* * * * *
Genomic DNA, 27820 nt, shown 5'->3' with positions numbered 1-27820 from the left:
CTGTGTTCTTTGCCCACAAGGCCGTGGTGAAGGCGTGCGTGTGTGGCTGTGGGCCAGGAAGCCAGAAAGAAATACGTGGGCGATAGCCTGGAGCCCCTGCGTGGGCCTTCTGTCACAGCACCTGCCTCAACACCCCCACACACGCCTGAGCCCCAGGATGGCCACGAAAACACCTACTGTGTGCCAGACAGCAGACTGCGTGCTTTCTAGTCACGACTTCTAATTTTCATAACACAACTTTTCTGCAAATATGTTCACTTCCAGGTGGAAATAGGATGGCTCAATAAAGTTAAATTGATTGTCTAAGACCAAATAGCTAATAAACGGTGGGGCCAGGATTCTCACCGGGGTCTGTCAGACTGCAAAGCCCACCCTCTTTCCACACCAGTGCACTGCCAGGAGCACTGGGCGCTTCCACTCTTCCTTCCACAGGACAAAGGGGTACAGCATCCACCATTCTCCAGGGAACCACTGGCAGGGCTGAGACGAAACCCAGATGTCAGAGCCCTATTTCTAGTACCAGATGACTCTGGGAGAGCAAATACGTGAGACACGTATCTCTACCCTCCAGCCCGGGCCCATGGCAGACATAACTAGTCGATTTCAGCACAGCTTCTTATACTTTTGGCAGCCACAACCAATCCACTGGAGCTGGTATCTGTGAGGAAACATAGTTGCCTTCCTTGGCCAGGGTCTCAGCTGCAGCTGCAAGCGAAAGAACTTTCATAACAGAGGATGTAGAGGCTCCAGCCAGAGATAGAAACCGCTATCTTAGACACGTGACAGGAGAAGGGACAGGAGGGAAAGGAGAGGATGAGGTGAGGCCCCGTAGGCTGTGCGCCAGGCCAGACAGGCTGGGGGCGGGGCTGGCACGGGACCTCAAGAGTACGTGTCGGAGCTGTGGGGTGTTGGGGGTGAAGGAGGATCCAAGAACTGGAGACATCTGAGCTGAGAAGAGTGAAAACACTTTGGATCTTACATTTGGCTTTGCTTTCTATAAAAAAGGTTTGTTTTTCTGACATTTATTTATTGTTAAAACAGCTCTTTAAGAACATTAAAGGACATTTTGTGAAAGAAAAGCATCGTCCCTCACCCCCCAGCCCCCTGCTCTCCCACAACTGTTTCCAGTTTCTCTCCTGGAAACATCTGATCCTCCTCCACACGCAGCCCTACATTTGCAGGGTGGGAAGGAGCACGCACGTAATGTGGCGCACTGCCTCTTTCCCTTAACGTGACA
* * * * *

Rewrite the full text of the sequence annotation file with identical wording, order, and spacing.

Genomic DNA, 27820 nt, shown 5'->3' with positions numbered 1-27820 from the left:
CTGTGTTCTTTGCCCACAAGGCCGTGGTGAAGGCGTGCGTGTGTGGCTGTGGGCCAGGAAGCCAGAAAGAAATACGTGGGCGATAGCCTGGAGCCCCTGCGTGGGCCTTCTGTCACAGCACCTGCCTCAACACCCCCACACACGCCTGAGCCCCAGGATGGCCACGAAAACACCTACTGTGTGCCAGACAGCAGACTGCGTGCTTTCTAGTCACGACTTCTAATTTTCATAACACAACTTTTCTGCAAATATGTTCACTTCCAGGTGGAAATAGGATGGCTCAATAAAGTTAAATTGATTGTCTAAGACCAAATAGCTAATAAACGGTGGGGCCAGGATTCTCACCGGGGTCTGTCAGACTGCAAAGCCCACCCTCTTTCCACACCAGTGCACTGCCAGGAGCACTGGGCGCTTCCACTCTTCCTTCCACAGGACAAAGGGGTACAGCATCCACCATTCTCCAGGGAACCACTGGCAGGGCTGAGACGAAACCCAGATGTCAGAGCCCTATTTCTAGTACCAGATGACTCTGGGAGAGCAAATACGTGAGACACGTATCTCTACCCTCCAGCCCGGGCCCATGGCAGACATAACTAGTCGATTTCAGCACAGCTTCTTATACTTTTGGCAGCCACAACCAATCCACTGGAGCTGGTATCTGTGAGGAAACATAGTTGCCTTCCTTGGCCAGGGTCTCAGCTGCAGCTGCAAGCGAAAGAACTTTCATAACAGAGGATGTAGAGGCTCCAGCCAGAGATAGAAACCGCTATCTTAGACACGTGACAGGAGAAGGGACAGGAGGGAAAGGAGAGGATGAGGTGAGGCCCCGTAGGCTGTGCGCCAGGCCAGACAGGCTGGGGGCGGGGCTGGCACGGGACCTCAAGAGTACGTGTCGGAGCTGTGGGGTGTTGGGGGTGAAGGAGGATCCAAGAACTGGAGACATCTGAGCTGAGAAGAGTGAAAACACTTTGGATCTTACATTTGGCTTTGCTTTCTATAAAAAAGGTTTGTTTTTCTGACATTTATTTATTGTTAAAACAGCTCTTTAAGAACATTAAAGGACATTTTGTGAAAGAAAAGCATCGTCCCTCACCCCCCAGCCCCCTGCTCTCCCACAACTGTTTCCAGTTTCTCTCCTGGAAACATCTGATCCTCCTCCACACGCAGCCCTACATTTGCAGGGTGGGAAGGAGCACGCACGTAATGTGGCGCACTGCCTCTTTCCCTTAACGTGACA